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  • Sri Lankan crops and water hit by tsunami salt


[COLOMBO] Last month's tsunami inundated Sri Lanka's water supplies and agricultural land with salt water. Despite concerns raised by UNICEF officials, Sri Lankan authorities say the island's food security is not threatened.

The tsunami waves contaminated water and damaged crops most heavily on Sri Lanka's east coast, whose rice fields produce more than one-third of the country's total harvest.

Initial surveys by government agencies show that rice fields in the eastern districts of Trincomalee and Batticoloa have been heavily damaged and coconut plantations are also expected to suffer a slight decline.

According to sources at UNICEF in the Sri Lankan capital Colombo, the extent of crop damage has been underestimated. Staff at the UN agency told SciDev.Net that salt has affected several thousand rice and fruit farms, and is beginning to form a crust on the soil.

"These fields cannot be used for at least another year," says one UNICEF official.


Government agencies, however, are downplaying the tsunami's impact on agriculture.


"Crop production may face some difficulties in the next few months, but it will not affect the nation's food security," says S. L. Weerasena, director-general of the Department of Agriculture.


Weerasena told Scidev.Net that though parts of the east were affected, most agricultural areas have been spared, and he predicts a "bumper harvest" of rice this March despite the devastation caused by the tsunami.


He adds that a bigger concern was that the tsunami death toll means there is a labour shortage, which could impede the harvest.


A senior official from the Department of National Planning who asked not be named told SciDev.Net that contamination of wells in the south and east of the island is a greater, longer-term problem than immediate crop damage.

"Sea water has seeped into wells and other water resources in Trincomalee, Amparai, Batticaloa and Hambantota districts," he says.

"The water distribution network is partially damaged in some places and completely destroyed elsewhere. Not only do people have a scarcity of drinking water, but also a shortage of water for agricultural purposes."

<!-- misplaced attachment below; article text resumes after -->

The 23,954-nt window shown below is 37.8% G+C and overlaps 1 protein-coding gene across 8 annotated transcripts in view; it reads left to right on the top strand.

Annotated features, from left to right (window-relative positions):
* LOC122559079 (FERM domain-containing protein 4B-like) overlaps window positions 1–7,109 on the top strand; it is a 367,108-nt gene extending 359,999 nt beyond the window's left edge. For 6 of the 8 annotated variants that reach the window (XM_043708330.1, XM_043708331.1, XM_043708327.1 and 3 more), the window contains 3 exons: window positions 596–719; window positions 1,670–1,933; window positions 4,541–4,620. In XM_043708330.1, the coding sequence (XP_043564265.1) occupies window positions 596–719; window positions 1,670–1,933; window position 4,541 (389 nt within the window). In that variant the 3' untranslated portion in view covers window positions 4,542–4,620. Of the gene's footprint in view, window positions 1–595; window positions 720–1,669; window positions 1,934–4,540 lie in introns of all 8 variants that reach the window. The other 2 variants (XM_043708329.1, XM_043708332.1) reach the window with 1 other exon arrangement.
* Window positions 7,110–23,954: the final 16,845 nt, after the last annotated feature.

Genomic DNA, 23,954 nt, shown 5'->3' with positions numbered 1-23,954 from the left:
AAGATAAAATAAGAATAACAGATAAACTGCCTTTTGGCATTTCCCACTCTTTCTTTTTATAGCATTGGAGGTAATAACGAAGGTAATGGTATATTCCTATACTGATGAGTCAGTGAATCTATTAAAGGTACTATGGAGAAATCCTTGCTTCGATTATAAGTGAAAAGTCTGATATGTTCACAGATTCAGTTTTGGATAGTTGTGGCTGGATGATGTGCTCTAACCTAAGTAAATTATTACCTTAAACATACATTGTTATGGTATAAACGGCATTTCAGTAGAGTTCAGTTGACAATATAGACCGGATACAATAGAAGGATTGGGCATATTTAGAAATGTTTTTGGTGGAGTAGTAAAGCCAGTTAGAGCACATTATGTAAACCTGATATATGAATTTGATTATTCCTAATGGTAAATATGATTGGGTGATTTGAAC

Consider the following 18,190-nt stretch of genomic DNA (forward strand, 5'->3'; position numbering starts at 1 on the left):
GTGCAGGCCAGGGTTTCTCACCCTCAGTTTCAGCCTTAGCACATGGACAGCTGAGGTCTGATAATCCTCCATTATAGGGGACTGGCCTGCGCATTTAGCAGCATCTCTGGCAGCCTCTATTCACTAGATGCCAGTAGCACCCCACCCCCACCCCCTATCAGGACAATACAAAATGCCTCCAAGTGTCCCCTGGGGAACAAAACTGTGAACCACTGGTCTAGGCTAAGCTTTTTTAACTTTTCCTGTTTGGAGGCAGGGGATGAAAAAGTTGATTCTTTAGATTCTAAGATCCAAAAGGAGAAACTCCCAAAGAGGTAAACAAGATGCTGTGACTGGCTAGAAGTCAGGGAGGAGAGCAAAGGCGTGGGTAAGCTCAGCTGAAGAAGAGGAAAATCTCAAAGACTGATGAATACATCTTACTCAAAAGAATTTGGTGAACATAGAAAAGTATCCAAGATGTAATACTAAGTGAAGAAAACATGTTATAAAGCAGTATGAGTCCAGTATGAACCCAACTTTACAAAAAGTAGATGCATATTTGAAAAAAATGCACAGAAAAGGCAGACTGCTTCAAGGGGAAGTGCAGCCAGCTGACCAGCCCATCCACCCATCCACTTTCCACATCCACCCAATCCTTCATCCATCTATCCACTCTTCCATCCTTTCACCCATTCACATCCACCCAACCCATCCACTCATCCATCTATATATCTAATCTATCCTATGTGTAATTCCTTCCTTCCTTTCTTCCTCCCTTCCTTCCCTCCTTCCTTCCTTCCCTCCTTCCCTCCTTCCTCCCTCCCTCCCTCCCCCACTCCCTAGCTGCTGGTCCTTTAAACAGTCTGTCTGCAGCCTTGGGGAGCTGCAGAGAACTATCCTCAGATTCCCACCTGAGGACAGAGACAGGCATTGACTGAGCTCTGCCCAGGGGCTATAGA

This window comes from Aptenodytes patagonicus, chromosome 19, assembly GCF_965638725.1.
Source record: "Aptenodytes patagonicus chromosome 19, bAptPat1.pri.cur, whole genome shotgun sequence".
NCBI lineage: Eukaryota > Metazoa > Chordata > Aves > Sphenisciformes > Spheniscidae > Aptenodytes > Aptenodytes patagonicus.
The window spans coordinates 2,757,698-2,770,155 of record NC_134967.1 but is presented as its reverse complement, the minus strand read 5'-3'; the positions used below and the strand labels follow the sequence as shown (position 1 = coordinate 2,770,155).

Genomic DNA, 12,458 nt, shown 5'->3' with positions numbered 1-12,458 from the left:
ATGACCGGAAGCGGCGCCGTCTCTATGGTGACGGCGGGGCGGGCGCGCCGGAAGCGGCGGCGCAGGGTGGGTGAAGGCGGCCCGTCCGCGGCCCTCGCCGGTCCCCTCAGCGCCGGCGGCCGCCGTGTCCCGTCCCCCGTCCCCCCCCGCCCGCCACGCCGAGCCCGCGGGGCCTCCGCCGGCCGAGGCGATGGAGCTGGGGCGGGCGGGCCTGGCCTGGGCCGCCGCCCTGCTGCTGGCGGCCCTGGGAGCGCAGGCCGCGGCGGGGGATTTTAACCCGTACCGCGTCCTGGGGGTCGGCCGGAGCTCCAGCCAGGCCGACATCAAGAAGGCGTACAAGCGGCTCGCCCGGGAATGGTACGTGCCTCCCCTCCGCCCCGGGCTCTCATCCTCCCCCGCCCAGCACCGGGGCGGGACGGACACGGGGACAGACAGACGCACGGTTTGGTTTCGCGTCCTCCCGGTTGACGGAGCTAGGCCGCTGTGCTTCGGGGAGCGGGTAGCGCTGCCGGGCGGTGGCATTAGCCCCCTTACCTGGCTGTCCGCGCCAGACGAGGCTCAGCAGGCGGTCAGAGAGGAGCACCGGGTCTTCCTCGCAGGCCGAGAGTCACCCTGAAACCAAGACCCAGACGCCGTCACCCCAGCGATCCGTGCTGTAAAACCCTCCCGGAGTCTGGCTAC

Several areas in southern Sri Lanka are experiencing serious shortages of drinking water, and most water purifying plants there have been damaged beyond repair.

Most people in rural Sri Lanka still rely on wells for their drinking water. The International Water Management Institute, based in Colombo, warns that saltwater could seep into the wells and should be pumped out.

"We are worried about the quality of water people drink, as we cannot restore the water distribution network that soon," says the minister of health, Nimal Siripala de Silva.

This process of decontaminating wells has begun in the south of the country, where machines are being used to suck out seawater. But according to the health official, "only rainwater could flush out the aquifers — but that means having to wait for the monsoons [in April]".

Currently, the island is using portable desalting machines to decontaminate wells. In some areas, water purification tablets are being used.

Despite disagreements about the threat to crop yields following the tsunami, what has disappeared from the Sri Lankan menu are its famous seafood platters.


According to fisheries minister, Chandrasena Wijesinghe, the stretch of sea between the islands of Kachchathivu and Delft Island off the Jaffna peninsula of north-western Sri Lanka — a belt known for jumbo prawns — was hit hardest. 

The tsunami destroyed more than 2,000 boats and Wijesinghe says it will be one year before they can return to the sea. Sixty per cent of dietary protein in Sri Lanka comes from consumption of fish. 

Link to SciDev.Net's news focus 'Tsunami update'

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